Most pasture-raised hogs are moved into barns with deeply bedded pens during the winter months to receive extra TLC and protection from extreme elements. “This deeply bedded system provides warmth during these frigid temperatures,” explains Sustainable Farming Advocate Sarah Willis. “When the bedding gets soiled by the pigs the farmer applies clean bedding on top. This starts a composting process which generates heat, like an electric blanket. They can go outside to eat and get a drink whenever they want, or stay inside the deeply bedded barn or hoop building to keep warm.”
There’s nothing quite like biting into a juicy, flavor-filled steak. It’s something that any meat lover longs to enjoy for dinner, and something that apparently gets better the longer you wait. The process of aging meat requires an ample amount of patience, both with wet aging and dry aging, but this patience adds an undeniable amount of flavor and texture to any cut.
Many of our distributors and chefs are into dry aging, but the practice has been a mystery to many, both the method and meaning. You’ll find that a dry aged cut of steak is far more expensive than your average steak, which is due to the meticulous care that goes into the lengthy process. This great article by Eater Dallas sheds light on what incredible things Chef John Tesar is doing at Knife in Dallas, TX with Niman Ranch beef. Also check out this video put together last year by Bon Appetit about DeBragga & Spitler in New York, another one of our partners who dry age our beef. We’re a big fan of what they’re both doing to bring you the finest tasting meat in the world.
Just how much waste is created each holiday? You may be surprised! Do what you can to help make this a more sustainable holiday season. Mother Nature Network has some good ideas to follow, as well as Rethink Recycling.
Me, Dad and my sister, Anne, on top of our rock pile, 1986.
Farmers are real rock stars this time of year, working long hours in the fields to harvest crops. For me, autumn brings feelings of nostalgia about past harvest seasons. I’m reminded that the wonderful abundance that surrounds me is the result of strenuous fieldwork done through the summer months. I remember those hot, sweaty days when my dad had us pick up rocks from the fields so we could avoid any damage they might cause our combine during harvest. My sister and I used to spend days’ riding the “rock-picker,” which was hitched to the back of the tractor. We jumped off each time we found a rock and hurled it back into the picker’s bucket. Soil stuck to our sweaty faces as we scoped the landscape for more. It’s the kind of work you don’t hear much about. But it’s this kind of difficult task that brings another harvest we can all be thankful for.
As with pork, beef and lamb, our eggs are laid by hens raised with all vegetarian feed, in housing approved by the Humane Farm Animal Care and American Humane Certified programs (cage-free) and are never-ever given antibiotics. This means they’re humanely raised, cage-free eggs that don’t contain the chemicals and medicines you find in most store-bought eggs.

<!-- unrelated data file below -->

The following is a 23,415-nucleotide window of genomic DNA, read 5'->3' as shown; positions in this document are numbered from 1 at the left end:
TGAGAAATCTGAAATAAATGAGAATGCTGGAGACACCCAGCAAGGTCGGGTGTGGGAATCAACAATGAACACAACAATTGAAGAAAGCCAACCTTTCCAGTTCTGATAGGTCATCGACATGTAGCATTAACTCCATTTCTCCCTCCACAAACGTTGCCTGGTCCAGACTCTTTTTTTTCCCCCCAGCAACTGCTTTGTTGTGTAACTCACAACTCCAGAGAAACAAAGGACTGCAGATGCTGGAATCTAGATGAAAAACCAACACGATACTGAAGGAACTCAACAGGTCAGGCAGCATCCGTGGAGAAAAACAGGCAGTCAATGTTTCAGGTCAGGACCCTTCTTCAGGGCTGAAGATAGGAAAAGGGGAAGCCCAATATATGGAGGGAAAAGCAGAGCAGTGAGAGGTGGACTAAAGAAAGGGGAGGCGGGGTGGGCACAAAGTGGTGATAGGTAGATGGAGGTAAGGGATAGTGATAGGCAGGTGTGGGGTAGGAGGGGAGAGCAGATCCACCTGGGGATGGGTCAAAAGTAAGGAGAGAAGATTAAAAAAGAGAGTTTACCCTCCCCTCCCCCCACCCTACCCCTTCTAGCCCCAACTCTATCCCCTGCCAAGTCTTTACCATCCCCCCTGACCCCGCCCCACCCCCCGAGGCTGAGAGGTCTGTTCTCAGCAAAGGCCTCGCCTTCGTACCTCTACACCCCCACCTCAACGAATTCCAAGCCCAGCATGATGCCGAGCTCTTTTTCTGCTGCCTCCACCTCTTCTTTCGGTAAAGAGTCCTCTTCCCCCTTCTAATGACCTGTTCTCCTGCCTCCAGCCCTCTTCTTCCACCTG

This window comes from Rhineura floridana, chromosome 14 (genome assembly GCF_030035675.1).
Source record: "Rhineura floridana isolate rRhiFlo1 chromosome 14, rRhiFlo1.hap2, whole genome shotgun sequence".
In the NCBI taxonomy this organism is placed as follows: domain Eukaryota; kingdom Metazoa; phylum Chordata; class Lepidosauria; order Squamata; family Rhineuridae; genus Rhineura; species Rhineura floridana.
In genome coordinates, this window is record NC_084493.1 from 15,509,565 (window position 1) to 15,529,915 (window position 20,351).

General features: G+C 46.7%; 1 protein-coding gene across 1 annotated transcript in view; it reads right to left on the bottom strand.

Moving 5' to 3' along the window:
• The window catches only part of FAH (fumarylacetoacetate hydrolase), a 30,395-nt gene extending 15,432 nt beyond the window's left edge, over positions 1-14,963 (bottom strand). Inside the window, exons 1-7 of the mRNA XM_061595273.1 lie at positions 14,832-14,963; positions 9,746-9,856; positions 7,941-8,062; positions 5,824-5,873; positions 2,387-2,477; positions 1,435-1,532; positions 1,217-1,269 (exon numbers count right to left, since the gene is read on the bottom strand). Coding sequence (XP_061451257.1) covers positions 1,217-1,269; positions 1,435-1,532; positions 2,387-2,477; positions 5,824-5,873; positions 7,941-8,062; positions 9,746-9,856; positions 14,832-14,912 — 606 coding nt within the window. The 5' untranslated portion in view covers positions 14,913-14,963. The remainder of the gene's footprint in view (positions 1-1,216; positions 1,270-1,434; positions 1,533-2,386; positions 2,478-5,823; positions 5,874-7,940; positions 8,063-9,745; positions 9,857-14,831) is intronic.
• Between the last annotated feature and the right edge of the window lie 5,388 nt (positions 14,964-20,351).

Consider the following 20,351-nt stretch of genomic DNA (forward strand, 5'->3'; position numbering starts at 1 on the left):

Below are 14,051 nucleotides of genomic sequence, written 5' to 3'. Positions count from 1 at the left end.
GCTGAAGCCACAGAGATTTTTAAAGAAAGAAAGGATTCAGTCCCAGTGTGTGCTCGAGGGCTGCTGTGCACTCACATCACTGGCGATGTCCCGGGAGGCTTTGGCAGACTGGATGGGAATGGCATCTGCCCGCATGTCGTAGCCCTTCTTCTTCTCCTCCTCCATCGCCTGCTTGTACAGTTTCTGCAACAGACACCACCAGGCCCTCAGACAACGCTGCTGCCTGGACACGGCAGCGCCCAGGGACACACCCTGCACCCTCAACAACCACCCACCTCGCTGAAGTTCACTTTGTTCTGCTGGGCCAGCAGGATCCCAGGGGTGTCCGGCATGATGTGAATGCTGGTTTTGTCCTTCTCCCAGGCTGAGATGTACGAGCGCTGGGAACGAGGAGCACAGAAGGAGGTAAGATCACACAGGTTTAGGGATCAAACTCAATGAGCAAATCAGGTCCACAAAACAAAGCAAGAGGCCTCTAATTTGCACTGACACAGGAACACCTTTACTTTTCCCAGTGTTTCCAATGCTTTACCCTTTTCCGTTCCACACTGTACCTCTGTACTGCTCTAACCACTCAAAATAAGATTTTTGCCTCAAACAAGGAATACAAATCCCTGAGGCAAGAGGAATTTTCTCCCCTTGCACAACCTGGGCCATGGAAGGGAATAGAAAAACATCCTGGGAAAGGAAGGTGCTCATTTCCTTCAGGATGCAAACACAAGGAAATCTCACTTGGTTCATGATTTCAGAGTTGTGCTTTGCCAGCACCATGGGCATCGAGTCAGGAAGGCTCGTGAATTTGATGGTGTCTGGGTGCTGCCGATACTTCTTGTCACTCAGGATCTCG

Now, all egg producers selling in California have less than four months to establish similar, more humane standards for laying hens because of Proposition 2, also known as the California Standards for Confining Farm Animals Act. This new law will go into effect on January 1, 2015, so we’d like to share some information on what makes this proposition worth talking about.
What is Proposition 2 or the “California Standards for Confining Farm Animals Act”?
Proposition 2 was a ballot initiative passed by the voters of California in November of 2008 by 63% majority. It required that egg-laying hens and veal calves raised in California be confined only in a way that allows the animals to lie down, stand up, fully extend their limbs and turn around freely. Proposition 2 does not define exactly what the space and housing specifications would be to meet these requirements, but it is generally believed that twice the space as birds raised in cage-free environments is required – roughly a minimum of 1.5 square feet in floor space per hen.
One of our team members, Rich Sanders, is a huge fan of football. Family and friends gather every fall in his living room to watch their favorite team play, but they don’t just come to root for the home team.
Rich’s nieces all say “Uncle Rich’s is the place to feed your face” and with football season in full swing, he wants to share some of the crowd-pleasers that keep his couch filled year after year.
His first recipe, Niman Ranch Bacon-wrapped Gulf Shrimp, is one of the family’s favorites. They love how the smoky bacon flavors the Gulf shrimp and the pop in spice from the jalapeño.
You may ask, “Why U-15 Louisiana Gulf shrimp?” Well, there are 15 shrimp per pound, so they’re larger in size. But most importantly, they’re sweet, wild and caught by fishermen from the USA – not farmed in China or Vietnam. Rich believes “the bottom line is this: they are better in every way. The same reasons you chose Niman Ranch pork products.”